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What Should Landlords Know About Security Deposits?

What Should Landlords Know About Security Deposits?

The number of renters in San Diego is at an all-time high. It's not a bad time to become a landlord. 

Becoming a landlord comes with its share of stressors, though. One of them is security deposits. What are security deposits, and what rules and regulations should you know before making a tenant pay?

Let's talk about it. Read on to learn all about security deposit tips for landlords.

What Are Security Deposits For? 

A security deposit is a sum of money that landlords can collect from tenants at the beginning of their tenancy. Usually, a tenant will pay a security deposit as soon as they sign the lease.

The deposit is what secures the property for the tenant. In other words, outside of extenuating circumstances (which are few and far between), once the tenant pays the deposit, they're guaranteed the specific rental home.

Security deposits benefit both tenants and landlords.

For landlords, a security deposit will protect them against future financial burdens that could potentially arise from the tenant's stay on their property.

For example, if a tenant causes serious damage to the property, that money will cover at least some of the cost of repair. 

For tenants, the security deposit stops them from having to dip into their own savings to repair the property if something goes wrong. They also get the deposits back if they're good tenants, and that money can be a month or two of rent at their next location. 

How Much Can You Charge? 

If you're newly becoming a landlord in San Diego, even if you were a landlord elsewhere, you might not know the regulations regarding security deposit limits. 

If the unit is unfurnished, you can only charge the equivalent of two months' rent. If it's furnished, you can charge three months' rent. 

So if your unit was $1,300 per month without furniture, the deposit could be a max of $2,600.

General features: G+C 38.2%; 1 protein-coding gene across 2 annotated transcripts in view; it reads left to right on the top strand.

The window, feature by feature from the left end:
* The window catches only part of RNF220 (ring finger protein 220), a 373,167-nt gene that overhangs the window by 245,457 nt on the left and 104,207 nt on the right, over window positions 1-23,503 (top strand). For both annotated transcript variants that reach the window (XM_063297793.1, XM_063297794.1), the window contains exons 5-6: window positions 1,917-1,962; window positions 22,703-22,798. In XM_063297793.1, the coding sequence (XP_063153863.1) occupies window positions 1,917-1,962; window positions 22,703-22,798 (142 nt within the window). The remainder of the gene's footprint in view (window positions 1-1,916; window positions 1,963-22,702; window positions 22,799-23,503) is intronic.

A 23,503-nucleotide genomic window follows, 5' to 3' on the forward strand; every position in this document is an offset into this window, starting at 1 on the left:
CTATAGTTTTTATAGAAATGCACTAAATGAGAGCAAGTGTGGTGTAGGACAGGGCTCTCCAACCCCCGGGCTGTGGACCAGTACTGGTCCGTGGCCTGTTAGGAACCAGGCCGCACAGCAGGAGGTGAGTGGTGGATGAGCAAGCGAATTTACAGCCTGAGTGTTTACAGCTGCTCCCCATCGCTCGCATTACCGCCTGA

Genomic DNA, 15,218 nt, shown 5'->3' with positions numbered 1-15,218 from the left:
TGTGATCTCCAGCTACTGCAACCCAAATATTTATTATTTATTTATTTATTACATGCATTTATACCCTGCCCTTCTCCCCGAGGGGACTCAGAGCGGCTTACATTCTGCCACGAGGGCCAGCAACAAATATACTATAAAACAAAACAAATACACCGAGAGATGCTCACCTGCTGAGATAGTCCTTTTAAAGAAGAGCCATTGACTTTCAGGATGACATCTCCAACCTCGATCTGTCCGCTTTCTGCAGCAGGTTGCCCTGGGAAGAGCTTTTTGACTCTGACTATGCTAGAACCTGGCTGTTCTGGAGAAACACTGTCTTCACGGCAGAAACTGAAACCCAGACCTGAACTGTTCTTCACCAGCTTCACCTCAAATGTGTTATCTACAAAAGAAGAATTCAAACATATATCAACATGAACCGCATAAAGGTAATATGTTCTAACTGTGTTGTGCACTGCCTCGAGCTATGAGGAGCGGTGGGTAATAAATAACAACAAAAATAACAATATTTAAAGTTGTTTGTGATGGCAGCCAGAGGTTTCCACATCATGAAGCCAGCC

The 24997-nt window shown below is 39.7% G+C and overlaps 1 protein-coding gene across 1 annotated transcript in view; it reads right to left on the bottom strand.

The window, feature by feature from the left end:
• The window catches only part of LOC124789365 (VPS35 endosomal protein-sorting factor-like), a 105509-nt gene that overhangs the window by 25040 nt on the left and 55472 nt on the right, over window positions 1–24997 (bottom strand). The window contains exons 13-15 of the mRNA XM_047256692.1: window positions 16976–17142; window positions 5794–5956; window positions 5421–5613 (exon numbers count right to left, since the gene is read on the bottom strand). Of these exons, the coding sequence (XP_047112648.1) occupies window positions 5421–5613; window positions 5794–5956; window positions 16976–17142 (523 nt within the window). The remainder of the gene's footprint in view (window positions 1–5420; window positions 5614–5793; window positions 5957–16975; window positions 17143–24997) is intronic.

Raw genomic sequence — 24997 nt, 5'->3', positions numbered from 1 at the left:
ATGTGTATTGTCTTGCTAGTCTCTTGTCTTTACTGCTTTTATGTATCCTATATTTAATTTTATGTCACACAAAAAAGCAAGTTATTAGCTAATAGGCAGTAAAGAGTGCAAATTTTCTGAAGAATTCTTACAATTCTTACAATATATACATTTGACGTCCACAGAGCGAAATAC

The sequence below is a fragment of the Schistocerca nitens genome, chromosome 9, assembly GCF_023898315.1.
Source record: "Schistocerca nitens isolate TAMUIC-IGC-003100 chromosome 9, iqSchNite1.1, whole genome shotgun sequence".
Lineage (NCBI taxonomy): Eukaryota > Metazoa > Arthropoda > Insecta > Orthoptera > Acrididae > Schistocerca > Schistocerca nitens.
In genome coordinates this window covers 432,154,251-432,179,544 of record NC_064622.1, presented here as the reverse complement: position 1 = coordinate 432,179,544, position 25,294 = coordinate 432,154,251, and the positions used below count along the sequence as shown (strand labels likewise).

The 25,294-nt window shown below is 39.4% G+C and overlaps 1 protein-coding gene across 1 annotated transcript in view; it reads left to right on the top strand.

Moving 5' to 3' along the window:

This is a maximum and you're welcome to charge less than that (which can be advantageous if you're struggling to attract potential tenants. 

Do You Have to Return a Security Deposit? 

Landlords must return security deposits for rental properties in most situations. You have 21 days to return the deposit unless you have a good reason not to. 

Tenants are not responsible for normal wear and tear in their rental units. Normal wear and tear includes things like:

  • Chipped paint
  • Small nail or tack marks 
  • Small dings on the walls
  • Normal carpet or paint discoloration
  • Carpet wear

This is an incomplete list. In short, normal wear and tear is anything that can happen even if the tenant is taking perfect care of the rental unit. 

If you don't return the deposit, you must list exactly why you're keeping it. Tenants can take legal action (and will likely be successful) if you are keeping their deposit for an illegitimate reason. 

Do You Understand Security Deposits?

Security deposits are straightforward. They're refundable sums of money that protect both you and your tenants from having to pay for damage later on. 

If rules and regulations around security deposits (or other rental property concerns) are confusing, we want to help! Contact McClain Properties for professional property management services.